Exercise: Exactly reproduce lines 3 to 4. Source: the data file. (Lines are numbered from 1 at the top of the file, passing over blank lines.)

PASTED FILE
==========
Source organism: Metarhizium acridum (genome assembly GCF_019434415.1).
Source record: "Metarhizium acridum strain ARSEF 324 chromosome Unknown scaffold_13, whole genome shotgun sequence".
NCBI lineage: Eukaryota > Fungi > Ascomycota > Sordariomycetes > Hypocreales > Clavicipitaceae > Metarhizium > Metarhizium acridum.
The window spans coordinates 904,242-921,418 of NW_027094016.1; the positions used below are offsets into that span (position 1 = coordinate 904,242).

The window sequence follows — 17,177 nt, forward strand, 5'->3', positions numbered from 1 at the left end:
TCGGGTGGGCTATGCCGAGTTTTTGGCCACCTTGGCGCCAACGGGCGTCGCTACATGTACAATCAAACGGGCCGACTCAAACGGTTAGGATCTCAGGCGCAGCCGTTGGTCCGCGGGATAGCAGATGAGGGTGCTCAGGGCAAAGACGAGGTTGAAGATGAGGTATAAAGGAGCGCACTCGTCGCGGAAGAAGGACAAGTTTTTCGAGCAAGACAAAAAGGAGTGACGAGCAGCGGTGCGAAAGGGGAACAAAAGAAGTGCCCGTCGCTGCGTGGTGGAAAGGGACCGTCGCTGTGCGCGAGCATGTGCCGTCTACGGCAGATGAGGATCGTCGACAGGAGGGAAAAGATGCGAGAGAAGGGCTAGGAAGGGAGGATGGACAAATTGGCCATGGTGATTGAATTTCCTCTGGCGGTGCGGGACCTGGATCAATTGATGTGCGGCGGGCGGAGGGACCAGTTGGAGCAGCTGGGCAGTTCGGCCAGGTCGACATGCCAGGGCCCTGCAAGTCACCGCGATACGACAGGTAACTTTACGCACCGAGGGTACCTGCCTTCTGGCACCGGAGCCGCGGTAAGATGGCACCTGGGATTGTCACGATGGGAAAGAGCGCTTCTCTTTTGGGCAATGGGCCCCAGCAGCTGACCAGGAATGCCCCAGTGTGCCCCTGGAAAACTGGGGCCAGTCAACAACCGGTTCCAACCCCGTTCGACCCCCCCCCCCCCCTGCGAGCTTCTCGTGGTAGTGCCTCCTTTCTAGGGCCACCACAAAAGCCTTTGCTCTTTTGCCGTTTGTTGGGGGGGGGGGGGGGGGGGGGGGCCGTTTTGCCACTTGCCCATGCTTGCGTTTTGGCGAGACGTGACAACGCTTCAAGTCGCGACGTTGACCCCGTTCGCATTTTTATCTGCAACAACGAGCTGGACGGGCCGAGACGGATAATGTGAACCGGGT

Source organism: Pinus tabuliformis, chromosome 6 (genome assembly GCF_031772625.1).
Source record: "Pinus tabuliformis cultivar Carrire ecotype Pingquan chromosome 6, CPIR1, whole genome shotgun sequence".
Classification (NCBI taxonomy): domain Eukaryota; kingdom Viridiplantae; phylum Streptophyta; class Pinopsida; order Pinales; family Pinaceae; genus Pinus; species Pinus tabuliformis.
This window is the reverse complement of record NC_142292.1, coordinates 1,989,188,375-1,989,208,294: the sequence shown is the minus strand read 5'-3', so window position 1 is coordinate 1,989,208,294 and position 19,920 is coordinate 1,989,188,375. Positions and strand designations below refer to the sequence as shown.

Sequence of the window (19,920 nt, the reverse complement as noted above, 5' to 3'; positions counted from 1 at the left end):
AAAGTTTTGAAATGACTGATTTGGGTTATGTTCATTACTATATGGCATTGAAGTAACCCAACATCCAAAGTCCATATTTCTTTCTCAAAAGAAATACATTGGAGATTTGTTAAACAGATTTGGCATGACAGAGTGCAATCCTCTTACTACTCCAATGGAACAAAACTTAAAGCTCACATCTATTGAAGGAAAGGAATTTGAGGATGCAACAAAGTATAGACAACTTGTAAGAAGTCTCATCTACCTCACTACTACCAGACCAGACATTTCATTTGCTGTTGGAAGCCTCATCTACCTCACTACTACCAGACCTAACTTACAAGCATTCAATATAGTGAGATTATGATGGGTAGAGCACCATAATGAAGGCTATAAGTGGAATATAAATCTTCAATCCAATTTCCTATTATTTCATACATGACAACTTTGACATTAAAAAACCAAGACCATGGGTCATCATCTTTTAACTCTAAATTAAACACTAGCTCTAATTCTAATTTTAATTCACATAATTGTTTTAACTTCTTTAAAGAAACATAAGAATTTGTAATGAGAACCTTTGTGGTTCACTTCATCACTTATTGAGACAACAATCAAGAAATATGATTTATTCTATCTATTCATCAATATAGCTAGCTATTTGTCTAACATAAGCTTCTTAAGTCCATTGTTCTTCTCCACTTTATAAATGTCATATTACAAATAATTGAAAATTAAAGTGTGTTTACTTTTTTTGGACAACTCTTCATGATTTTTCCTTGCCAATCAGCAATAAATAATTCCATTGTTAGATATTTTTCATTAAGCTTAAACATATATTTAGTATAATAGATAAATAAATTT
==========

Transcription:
NCBI lineage: Eukaryota > Fungi > Ascomycota > Sordariomycetes > Hypocreales > Clavicipitaceae > Metarhizium > Metarhizium acridum.
The window spans coordinates 904,242-921,418 of NW_027094016.1; the positions used below are offsets into that span (position 1 = coordinate 904,242).